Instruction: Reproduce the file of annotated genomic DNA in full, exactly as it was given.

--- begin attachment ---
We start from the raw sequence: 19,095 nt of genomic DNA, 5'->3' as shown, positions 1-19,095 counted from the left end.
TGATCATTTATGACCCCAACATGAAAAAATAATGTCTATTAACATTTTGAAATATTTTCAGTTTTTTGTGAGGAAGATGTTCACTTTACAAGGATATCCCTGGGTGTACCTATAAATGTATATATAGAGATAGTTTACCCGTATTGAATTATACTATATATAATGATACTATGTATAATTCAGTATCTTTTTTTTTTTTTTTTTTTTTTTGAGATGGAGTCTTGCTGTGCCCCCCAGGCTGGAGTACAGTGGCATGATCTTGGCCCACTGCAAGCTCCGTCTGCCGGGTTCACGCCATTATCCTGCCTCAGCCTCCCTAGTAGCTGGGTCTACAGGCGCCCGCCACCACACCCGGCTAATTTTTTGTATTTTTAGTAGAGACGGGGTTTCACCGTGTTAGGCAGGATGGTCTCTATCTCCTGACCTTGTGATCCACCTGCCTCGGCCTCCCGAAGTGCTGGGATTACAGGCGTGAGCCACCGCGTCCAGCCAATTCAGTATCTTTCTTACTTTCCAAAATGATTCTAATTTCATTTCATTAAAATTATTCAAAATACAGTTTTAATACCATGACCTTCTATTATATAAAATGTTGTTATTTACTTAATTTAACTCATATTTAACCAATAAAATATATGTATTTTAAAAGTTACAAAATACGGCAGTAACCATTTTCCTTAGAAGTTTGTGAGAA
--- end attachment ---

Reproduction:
We start from the raw sequence: 19,095 nt of genomic DNA, 5'->3' as shown, positions 1-19,095 counted from the left end.
TGATCATTTATGACCCCAACATGAAAAAATAATGTCTATTAACATTTTGAAATATTTTCAGTTTTTTGTGAGGAAGATGTTCACTTTACAAGGATATCCCTGGGTGTACCTATAAATGTATATATAGAGATAGTTTACCCGTATTGAATTATACTATATATAATGATACTATGTATAATTCAGTATCTTTTTTTTTTTTTTTTTTTTTTTGAGATGGAGTCTTGCTGTGCCCCCCAGGCTGGAGTACAGTGGCATGATCTTGGCCCACTGCAAGCTCCGTCTGCCGGGTTCACGCCATTATCCTGCCTCAGCCTCCCTAGTAGCTGGGTCTACAGGCGCCCGCCACCACACCCGGCTAATTTTTTGTATTTTTAGTAGAGACGGGGTTTCACCGTGTTAGGCAGGATGGTCTCTATCTCCTGACCTTGTGATCCACCTGCCTCGGCCTCCCGAAGTGCTGGGATTACAGGCGTGAGCCACCGCGTCCAGCCAATTCAGTATCTTTCTTACTTTCCAAAATGATTCTAATTTCATTTCATTAAAATTATTCAAAATACAGTTTTAATACCATGACCTTCTATTATATAAAATGTTGTTATTTACTTAATTTAACTCATATTTAACCAATAAAATATATGTATTTTAAAAGTTACAAAATACGGCAGTAACCATTTTCCTTAGAAGTTTGTGAGAA